November 22, 2009 although already happily married at that time for four years, I took another wife.
The courtship was about twenty minutes long. There she was, literally right in front of me, keeping pace with my every stride. It was a very romantic setting, the historic streets of Philadelphia. We were passing City Hall and William Penn gave me the nerve to reach out and approach this beautiful lady.
“We seem to be running the same pace, but I was just a small length behind you, so I thought I’d introduce myself before you thought I was a stalker. I’m Derek.”
She quickly sized me up, saw my marathon bib and said “Excellent – you can be my running husband. I’m Stacy.”
I do. The vows were spoken and we were wed. My first running wife. I introduced her to my father as we passed by Independence Hall and he assumed we were old friends and by that point we were. More than a couple miles went by easier with someone to talk to and distract us from measuring every step of 26.2 miles. I must admit, like my two ex-wives, I let Stacy down. I bowed out at the half-marathon turnoff and left her on her own for the last half. I believe this is the only wife I still owe alimony for having left her in such a lurch.
I have had a few running wives since then. Some “marriages” have lasted just one race, others have lasted a couple seasons. We have laughed, cried, snot-rocketed, hobbled, held each other accountable, cheered each other on, bandaged our wounds and tipped our glasses. I highly recommend this. Whether it’s guy friends working out (Jock Straps), lady friends running together (Sports Bras), running wives or husbands or just your race crew who will cheer you on at the tough parts of the course and drink beers with you afterwards, make sure you are putting together a support system that will get you through training and across finish lines.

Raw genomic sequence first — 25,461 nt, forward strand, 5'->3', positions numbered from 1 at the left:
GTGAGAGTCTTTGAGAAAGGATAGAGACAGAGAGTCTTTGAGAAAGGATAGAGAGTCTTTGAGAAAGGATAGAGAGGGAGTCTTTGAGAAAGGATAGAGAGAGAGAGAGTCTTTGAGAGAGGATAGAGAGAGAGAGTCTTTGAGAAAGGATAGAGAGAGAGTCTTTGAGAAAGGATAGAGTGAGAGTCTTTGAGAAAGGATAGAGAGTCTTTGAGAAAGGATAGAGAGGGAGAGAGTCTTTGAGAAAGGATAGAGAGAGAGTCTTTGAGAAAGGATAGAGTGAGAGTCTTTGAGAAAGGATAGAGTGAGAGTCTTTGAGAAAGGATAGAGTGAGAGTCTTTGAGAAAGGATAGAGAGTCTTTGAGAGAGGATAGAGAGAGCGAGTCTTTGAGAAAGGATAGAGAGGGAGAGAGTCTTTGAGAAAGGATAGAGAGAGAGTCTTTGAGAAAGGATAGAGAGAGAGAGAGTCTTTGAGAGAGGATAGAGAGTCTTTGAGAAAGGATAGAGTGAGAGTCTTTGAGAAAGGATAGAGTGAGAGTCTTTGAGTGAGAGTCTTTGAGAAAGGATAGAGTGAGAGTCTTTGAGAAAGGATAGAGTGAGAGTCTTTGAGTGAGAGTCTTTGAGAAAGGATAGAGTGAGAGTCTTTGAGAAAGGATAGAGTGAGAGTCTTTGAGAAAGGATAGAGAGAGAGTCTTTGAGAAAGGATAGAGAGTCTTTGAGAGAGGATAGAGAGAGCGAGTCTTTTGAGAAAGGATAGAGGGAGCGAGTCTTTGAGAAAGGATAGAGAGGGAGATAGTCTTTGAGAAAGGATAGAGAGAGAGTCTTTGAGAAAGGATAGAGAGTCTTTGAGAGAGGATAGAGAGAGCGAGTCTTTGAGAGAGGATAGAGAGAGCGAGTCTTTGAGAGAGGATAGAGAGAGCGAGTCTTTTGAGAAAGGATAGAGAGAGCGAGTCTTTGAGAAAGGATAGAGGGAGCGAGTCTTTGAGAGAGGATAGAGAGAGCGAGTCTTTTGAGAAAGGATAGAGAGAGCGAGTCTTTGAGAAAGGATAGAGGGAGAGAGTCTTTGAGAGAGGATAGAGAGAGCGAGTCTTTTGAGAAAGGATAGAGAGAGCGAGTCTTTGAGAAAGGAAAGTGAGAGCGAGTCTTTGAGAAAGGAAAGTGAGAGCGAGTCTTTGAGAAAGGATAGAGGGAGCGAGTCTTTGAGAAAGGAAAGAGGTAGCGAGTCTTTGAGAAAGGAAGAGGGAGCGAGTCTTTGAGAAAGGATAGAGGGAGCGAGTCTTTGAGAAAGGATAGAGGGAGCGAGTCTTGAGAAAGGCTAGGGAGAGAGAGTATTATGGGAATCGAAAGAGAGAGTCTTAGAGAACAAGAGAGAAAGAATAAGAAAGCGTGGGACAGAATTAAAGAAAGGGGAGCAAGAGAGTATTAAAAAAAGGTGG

Of course, you can be a lone wolf, running across the tundra, forging ahead through arctic vortexes, caring about no one and no one caring about you. You may have the individual drive and singularity of purpose to do that. I do not.
I believe in the pack. I believe in a tribe. I believe in balance. Once upon a time I was self centered enough to try to create a tribe of me. We would have been burned at the stake and I hold onto just enough self loathing that I would have been the one to light the match. I now understand that everybody has something to contribute. Everybody has a role to play and those roles may change as time goes by and character evolves. Everybody you come in contact with is part of your tribe; you have no idea what role they can play in your life and what seemly insignificant word or action from you could change their life or vice versa.
I urge you to call upon your tribe to support you. You may feel all alone. You may feel wronged by the world or that you have burned every bridge you ever crossed. I am here to tell you that someone believes in you. You have changed someone’s life for the better with a word, a smile, or a moment. If you have a dream of something better, someone will listen and someone will believe. Maybe it’s a family member, a spouse or significant other, a close friend, an old friend you haven’t spoken to in a while, the guy in the next cubical over, the gal you sit across from on the bus, who knows? You have no idea the power of sharing a dream that is in your heart. If all else fails, tell me. I’ll believe in you.
My past week went very well except publishing this blog on time. To rectify that, I will start my post before the last day of the week. I lost another two pounds and now stand at 281 lbs. I actually got five runs in, ran with multiple running partners, stretched six out of seven days (not quite to goal), did my first runner’s yoga (disaster), worked out with weights twice, swam 3 days, and ate very few cookies.